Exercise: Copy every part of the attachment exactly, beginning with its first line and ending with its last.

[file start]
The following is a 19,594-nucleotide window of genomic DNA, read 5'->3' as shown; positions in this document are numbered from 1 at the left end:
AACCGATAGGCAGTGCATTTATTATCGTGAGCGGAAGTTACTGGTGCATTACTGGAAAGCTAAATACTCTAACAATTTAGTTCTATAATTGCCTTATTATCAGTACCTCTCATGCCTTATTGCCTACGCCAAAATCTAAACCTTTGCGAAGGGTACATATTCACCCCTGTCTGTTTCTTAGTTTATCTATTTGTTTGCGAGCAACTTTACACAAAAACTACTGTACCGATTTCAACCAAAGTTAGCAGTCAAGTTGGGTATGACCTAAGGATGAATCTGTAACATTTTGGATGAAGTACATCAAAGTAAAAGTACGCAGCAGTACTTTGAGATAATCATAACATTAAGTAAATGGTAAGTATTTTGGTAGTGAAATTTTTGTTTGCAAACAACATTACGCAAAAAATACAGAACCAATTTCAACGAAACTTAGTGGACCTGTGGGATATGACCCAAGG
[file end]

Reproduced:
The following is a 19,594-nucleotide window of genomic DNA, read 5'->3' as shown; positions in this document are numbered from 1 at the left end:
AACCGATAGGCAGTGCATTTATTATCGTGAGCGGAAGTTACTGGTGCATTACTGGAAAGCTAAATACTCTAACAATTTAGTTCTATAATTGCCTTATTATCAGTACCTCTCATGCCTTATTGCCTACGCCAAAATCTAAACCTTTGCGAAGGGTACATATTCACCCCTGTCTGTTTCTTAGTTTATCTATTTGTTTGCGAGCAACTTTACACAAAAACTACTGTACCGATTTCAACCAAAGTTAGCAGTCAAGTTGGGTATGACCTAAGGATGAATCTGTAACATTTTGGATGAAGTACATCAAAGTAAAAGTACGCAGCAGTACTTTGAGATAATCATAACATTAAGTAAATGGTAAGTATTTTGGTAGTGAAATTTTTGTTTGCAAACAACATTACGCAAAAAATACAGAACCAATTTCAACGAAACTTAGTGGACCTGTGGGATATGACCCAAGG